Today I’m doing one of the hardest things I’ll do all year. I’m putting my current work-in-progress on the shelf at the 50,000-word mark in order to complete one more draft of my previous 110,000-word novel. Beyond the anxiety of abandoning some beloved characters right before something terrible happens to one of them, there’s the anxiety of having two weeks to return this book and turn out the new draft.
All the beta and theta readers have returned their copies, the family is out of the house, and in mid-July the ChiCon workshops open for submissions. If I’m lucky I’ll have this book in front of three incredible authors for a sit-down in September.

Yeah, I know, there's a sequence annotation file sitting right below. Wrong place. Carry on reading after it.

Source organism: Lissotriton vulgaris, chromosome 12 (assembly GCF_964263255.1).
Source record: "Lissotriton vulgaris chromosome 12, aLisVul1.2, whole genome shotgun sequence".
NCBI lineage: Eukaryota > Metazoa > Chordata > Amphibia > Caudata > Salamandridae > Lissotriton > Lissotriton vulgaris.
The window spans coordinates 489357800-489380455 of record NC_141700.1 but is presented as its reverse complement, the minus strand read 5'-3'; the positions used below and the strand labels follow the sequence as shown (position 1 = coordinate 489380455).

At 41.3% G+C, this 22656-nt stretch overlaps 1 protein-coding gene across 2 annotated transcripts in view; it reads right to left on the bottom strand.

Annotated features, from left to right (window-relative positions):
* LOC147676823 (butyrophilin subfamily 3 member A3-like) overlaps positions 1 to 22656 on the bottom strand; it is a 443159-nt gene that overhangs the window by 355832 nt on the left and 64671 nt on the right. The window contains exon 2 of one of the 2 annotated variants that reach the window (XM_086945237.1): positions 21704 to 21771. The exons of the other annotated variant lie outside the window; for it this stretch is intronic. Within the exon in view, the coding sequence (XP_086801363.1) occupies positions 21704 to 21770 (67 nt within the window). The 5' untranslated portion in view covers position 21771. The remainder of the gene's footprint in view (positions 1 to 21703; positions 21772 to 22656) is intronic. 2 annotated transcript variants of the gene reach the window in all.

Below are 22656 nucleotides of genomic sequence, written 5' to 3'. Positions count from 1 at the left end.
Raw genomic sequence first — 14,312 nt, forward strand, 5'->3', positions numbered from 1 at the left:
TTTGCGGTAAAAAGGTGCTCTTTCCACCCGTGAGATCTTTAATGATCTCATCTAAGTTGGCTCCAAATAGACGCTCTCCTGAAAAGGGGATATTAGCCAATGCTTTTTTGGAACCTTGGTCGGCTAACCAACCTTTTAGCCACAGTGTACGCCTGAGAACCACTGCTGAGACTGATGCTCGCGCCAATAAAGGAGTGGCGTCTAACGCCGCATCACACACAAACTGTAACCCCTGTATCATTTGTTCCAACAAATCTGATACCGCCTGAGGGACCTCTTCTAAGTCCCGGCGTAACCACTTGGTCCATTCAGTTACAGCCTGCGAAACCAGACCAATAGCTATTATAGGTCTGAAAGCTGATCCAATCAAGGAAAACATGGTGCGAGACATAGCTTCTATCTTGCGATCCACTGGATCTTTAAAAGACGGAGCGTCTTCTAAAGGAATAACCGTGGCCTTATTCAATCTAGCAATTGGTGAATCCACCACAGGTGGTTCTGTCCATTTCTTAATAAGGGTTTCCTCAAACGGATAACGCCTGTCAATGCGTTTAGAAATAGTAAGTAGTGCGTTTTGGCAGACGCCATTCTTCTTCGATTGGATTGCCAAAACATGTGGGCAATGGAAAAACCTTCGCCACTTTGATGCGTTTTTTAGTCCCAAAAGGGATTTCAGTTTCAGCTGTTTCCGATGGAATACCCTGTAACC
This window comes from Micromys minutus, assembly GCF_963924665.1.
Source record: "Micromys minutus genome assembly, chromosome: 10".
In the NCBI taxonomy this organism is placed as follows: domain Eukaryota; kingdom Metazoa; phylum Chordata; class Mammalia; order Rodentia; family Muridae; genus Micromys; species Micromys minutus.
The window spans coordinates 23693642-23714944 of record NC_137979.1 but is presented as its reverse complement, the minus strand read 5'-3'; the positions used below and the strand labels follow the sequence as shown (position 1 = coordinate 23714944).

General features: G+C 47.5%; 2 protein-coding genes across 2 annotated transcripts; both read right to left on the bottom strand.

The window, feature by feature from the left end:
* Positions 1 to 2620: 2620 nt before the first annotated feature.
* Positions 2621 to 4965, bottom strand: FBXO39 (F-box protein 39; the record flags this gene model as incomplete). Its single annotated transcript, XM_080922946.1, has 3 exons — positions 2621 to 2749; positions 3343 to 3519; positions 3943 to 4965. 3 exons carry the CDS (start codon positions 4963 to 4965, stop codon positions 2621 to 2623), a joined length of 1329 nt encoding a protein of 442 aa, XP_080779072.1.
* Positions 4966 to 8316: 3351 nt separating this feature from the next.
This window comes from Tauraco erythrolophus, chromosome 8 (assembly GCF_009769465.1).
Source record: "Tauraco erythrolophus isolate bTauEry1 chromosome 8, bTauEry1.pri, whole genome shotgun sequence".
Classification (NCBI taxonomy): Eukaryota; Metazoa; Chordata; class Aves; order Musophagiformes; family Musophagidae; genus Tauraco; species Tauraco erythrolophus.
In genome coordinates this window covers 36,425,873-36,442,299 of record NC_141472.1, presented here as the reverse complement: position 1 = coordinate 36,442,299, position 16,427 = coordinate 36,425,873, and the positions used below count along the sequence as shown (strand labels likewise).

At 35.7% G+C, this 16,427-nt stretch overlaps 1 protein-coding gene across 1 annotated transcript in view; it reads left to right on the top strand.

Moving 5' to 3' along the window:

On the plus side, the feedback has been pretty glowing and I know how to accommodate just about everything. Every individual criticism, that is. In writing both of these novels I’ve found the biggest anxiety actually comes from an irrational sense of scope, of looking at the mountain of work rather than the individual bits. I know I can do all of this, I have done all of this before, and yet my lizard brain views it as impossible. It seems like the hardest thing in the world.
Of course, five minutes calling my cousin Will or looking up the latest from Syria disproves that notion. But it’s a notion.
I’ll apologize in advance of some Bathroom Monologues in the next few weeks are inspired by a book you can’t read yet, or if my Twitter feed turns into a stream of consciousness on the process. Feel free to jab me if I devolve too rapidly.
And thank you all, in earnest, for your support. I think I’m pretty close to rendering this the best thing I’ve ever written.